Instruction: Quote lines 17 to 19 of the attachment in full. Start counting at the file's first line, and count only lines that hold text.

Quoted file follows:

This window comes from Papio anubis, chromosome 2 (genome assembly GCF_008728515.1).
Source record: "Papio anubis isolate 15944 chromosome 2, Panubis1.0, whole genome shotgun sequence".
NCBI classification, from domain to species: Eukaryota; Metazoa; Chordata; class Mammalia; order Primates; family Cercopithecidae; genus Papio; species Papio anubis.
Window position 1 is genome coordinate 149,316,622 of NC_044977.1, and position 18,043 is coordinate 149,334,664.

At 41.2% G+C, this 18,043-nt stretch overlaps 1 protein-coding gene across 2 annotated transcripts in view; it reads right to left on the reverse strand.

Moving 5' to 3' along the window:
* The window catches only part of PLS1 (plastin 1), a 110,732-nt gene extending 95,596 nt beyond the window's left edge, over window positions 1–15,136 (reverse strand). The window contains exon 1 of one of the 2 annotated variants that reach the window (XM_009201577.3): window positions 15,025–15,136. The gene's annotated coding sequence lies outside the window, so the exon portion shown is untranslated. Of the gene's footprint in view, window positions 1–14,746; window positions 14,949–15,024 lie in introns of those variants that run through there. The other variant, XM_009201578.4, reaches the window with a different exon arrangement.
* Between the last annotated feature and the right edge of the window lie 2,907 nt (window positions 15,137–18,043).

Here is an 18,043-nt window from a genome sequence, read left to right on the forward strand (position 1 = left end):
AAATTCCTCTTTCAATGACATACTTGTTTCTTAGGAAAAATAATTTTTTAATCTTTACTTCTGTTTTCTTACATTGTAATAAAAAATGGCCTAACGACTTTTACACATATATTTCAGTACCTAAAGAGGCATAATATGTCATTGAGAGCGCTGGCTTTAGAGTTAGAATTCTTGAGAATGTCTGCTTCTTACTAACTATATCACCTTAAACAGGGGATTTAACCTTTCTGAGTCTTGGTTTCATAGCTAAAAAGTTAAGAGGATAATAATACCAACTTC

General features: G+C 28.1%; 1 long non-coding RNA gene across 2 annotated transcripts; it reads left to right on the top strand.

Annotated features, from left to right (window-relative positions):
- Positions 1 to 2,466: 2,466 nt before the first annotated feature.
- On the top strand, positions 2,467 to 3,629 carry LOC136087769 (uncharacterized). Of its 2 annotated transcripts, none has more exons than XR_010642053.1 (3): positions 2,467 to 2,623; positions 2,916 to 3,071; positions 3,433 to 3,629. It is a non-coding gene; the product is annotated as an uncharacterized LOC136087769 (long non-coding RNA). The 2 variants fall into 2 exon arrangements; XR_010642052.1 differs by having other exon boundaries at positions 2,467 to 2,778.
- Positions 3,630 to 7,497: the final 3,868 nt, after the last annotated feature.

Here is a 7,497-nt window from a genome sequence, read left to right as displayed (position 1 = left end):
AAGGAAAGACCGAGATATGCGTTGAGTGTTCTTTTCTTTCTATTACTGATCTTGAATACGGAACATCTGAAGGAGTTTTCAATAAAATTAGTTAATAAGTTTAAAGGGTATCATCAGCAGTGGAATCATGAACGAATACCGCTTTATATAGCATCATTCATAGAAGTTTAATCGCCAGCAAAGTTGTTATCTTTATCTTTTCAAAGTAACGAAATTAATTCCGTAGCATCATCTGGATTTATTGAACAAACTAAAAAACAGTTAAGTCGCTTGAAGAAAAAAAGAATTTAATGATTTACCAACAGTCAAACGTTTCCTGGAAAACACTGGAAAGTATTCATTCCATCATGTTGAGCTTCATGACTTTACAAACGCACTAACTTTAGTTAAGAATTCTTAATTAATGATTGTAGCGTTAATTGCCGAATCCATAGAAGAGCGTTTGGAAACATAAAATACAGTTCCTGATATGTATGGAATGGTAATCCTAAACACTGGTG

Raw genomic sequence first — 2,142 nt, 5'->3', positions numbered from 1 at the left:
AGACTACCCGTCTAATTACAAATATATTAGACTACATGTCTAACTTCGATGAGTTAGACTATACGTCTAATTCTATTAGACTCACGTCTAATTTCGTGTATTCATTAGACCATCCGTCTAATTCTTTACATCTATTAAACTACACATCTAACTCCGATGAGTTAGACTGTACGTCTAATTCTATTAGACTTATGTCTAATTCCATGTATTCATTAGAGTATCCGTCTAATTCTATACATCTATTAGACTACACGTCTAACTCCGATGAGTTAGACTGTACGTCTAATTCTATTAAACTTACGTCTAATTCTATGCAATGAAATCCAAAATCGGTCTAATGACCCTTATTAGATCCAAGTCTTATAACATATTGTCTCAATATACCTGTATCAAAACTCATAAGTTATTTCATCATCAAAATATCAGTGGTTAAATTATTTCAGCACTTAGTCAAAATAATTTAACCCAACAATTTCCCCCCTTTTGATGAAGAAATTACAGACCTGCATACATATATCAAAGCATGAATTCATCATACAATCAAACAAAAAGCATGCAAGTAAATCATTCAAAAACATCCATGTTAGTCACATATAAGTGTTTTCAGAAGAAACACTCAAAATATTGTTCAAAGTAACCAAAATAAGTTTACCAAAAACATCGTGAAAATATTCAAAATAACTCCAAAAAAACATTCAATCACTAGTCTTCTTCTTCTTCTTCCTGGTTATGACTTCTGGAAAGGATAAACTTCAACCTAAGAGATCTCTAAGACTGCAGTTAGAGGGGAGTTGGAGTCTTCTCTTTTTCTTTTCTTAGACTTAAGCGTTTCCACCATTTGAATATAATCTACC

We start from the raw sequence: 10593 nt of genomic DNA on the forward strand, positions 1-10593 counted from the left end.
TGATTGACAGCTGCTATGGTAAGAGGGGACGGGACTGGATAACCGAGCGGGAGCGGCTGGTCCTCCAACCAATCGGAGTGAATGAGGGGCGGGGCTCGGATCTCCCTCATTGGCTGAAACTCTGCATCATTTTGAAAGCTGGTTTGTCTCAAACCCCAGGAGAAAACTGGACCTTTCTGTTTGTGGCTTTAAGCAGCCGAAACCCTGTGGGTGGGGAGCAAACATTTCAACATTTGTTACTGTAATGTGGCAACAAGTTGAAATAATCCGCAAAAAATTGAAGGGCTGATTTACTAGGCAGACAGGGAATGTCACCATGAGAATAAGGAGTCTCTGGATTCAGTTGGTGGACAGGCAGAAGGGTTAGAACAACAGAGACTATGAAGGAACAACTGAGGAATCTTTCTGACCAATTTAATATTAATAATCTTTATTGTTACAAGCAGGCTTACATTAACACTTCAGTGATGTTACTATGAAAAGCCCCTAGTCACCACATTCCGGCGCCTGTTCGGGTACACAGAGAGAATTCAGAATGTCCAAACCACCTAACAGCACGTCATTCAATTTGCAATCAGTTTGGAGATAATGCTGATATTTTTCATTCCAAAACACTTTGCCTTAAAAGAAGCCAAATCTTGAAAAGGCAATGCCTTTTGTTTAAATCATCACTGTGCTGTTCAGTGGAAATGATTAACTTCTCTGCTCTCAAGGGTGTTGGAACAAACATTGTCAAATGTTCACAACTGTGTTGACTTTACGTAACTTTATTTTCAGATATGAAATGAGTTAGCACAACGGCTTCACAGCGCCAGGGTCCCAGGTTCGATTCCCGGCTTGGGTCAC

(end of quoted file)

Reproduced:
AAGGAAAGACCGAGATATGCGTTGAGTGTTCTTTTCTTTCTATTACTGATCTTGAATACGGAACATCTGAAGGAGTTTTCAATAAAATTAGTTAATAAGTTTAAAGGGTATCATCAGCAGTGGAATCATGAACGAATACCGCTTTATATAGCATCATTCATAGAAGTTTAATCGCCAGCAAAGTTGTTATCTTTATCTTTTCAAAGTAACGAAATTAATTCCGTAGCATCATCTGGATTTATTGAACAAACTAAAAAACAGTTAAGTCGCTTGAAGAAAAAAAGAATTTAATGATTTACCAACAGTCAAACGTTTCCTGGAAAACACTGGAAAGTATTCATTCCATCATGTTGAGCTTCATGACTTTACAAACGCACTAACTTTAGTTAAGAATTCTTAATTAATGATTGTAGCGTTAATTGCCGAATCCATAGAAGAGCGTTTGGAAACATAAAATACAGTTCCTGATATGTATGGAATGGTAATCCTAAACACTGGTG

Raw genomic sequence first — 2,142 nt, 5'->3', positions numbered from 1 at the left:
AGACTACCCGTCTAATTACAAATATATTAGACTACATGTCTAACTTCGATGAGTTAGACTATACGTCTAATTCTATTAGACTCACGTCTAATTTCGTGTATTCATTAGACCATCCGTCTAATTCTTTACATCTATTAAACTACACATCTAACTCCGATGAGTTAGACTGTACGTCTAATTCTATTAGACTTATGTCTAATTCCATGTATTCATTAGAGTATCCGTCTAATTCTATACATCTATTAGACTACACGTCTAACTCCGATGAGTTAGACTGTACGTCTAATTCTATTAAACTTACGTCTAATTCTATGCAATGAAATCCAAAATCGGTCTAATGACCCTTATTAGATCCAAGTCTTATAACATATTGTCTCAATATACCTGTATCAAAACTCATAAGTTATTTCATCATCAAAATATCAGTGGTTAAATTATTTCAGCACTTAGTCAAAATAATTTAACCCAACAATTTCCCCCCTTTTGATGAAGAAATTACAGACCTGCATACATATATCAAAGCATGAATTCATCATACAATCAAACAAAAAGCATGCAAGTAAATCATTCAAAAACATCCATGTTAGTCACATATAAGTGTTTTCAGAAGAAACACTCAAAATATTGTTCAAAGTAACCAAAATAAGTTTACCAAAAACATCGTGAAAATATTCAAAATAACTCCAAAAAAACATTCAATCACTAGTCTTCTTCTTCTTCTTCCTGGTTATGACTTCTGGAAAGGATAAACTTCAACCTAAGAGATCTCTAAGACTGCAGTTAGAGGGGAGTTGGAGTCTTCTCTTTTTCTTTTCTTAGACTTAAGCGTTTCCACCATTTGAATATAATCTACC